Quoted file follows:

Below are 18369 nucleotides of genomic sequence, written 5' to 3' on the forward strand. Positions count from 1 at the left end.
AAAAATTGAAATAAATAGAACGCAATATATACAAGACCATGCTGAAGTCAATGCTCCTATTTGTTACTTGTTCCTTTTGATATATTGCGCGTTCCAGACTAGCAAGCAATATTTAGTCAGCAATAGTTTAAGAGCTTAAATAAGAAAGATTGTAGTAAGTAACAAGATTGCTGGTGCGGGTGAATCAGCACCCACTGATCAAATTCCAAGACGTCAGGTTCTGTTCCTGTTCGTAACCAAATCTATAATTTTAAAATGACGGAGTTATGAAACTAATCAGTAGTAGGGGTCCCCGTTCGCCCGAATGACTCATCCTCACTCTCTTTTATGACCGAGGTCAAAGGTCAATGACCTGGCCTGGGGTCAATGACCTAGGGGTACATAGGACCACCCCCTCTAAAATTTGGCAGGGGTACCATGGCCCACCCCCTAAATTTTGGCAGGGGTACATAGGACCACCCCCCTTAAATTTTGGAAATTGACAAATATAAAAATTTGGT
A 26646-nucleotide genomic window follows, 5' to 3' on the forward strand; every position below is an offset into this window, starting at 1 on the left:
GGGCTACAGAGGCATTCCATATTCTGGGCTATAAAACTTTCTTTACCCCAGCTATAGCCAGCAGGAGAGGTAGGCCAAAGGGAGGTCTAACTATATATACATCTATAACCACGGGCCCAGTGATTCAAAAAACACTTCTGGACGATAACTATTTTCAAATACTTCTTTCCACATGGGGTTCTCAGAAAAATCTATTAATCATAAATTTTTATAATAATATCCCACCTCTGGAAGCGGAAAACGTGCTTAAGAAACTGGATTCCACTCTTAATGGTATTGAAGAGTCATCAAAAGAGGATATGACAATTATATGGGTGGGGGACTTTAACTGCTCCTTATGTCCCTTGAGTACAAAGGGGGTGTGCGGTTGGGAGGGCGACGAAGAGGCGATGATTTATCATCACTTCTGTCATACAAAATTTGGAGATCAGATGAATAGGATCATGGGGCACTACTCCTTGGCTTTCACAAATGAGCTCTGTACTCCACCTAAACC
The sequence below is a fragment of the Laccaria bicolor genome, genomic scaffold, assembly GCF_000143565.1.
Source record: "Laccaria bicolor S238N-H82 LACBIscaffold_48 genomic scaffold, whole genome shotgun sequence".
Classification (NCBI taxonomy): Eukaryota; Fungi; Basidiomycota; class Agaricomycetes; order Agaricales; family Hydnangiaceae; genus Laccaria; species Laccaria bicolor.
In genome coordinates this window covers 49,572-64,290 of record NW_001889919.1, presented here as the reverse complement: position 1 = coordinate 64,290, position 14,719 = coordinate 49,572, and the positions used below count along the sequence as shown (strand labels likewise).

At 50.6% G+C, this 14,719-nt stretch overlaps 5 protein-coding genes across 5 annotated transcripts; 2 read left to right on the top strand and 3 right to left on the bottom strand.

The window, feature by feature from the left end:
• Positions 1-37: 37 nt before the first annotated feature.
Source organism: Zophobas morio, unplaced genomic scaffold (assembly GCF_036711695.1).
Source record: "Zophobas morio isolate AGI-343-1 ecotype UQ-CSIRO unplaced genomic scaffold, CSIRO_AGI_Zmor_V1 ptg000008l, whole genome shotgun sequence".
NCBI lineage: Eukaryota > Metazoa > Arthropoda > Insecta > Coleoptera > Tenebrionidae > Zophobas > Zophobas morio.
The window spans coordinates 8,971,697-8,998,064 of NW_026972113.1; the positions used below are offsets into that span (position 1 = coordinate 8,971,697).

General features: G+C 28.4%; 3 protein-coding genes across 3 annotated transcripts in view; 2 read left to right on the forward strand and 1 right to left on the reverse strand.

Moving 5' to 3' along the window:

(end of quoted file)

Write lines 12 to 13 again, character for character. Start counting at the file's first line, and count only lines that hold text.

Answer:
Source organism: Zophobas morio, unplaced genomic scaffold (assembly GCF_036711695.1).
Source record: "Zophobas morio isolate AGI-343-1 ecotype UQ-CSIRO unplaced genomic scaffold, CSIRO_AGI_Zmor_V1 ptg000008l, whole genome shotgun sequence".